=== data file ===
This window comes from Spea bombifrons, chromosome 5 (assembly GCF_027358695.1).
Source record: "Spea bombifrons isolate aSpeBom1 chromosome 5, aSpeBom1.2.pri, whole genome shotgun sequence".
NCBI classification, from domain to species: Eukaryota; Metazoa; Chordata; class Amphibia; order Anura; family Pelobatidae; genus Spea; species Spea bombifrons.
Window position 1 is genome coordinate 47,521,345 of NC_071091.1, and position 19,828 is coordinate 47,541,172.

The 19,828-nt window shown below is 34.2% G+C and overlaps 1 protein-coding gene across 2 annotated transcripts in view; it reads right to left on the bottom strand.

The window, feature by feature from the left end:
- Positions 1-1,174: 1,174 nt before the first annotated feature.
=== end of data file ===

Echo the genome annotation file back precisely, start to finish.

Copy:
This window comes from Spea bombifrons, chromosome 5 (assembly GCF_027358695.1).
Source record: "Spea bombifrons isolate aSpeBom1 chromosome 5, aSpeBom1.2.pri, whole genome shotgun sequence".
NCBI classification, from domain to species: Eukaryota; Metazoa; Chordata; class Amphibia; order Anura; family Pelobatidae; genus Spea; species Spea bombifrons.
Window position 1 is genome coordinate 47,521,345 of NC_071091.1, and position 19,828 is coordinate 47,541,172.

The 19,828-nt window shown below is 34.2% G+C and overlaps 1 protein-coding gene across 2 annotated transcripts in view; it reads right to left on the bottom strand.

The window, feature by feature from the left end:
- Positions 1-1,174: 1,174 nt before the first annotated feature.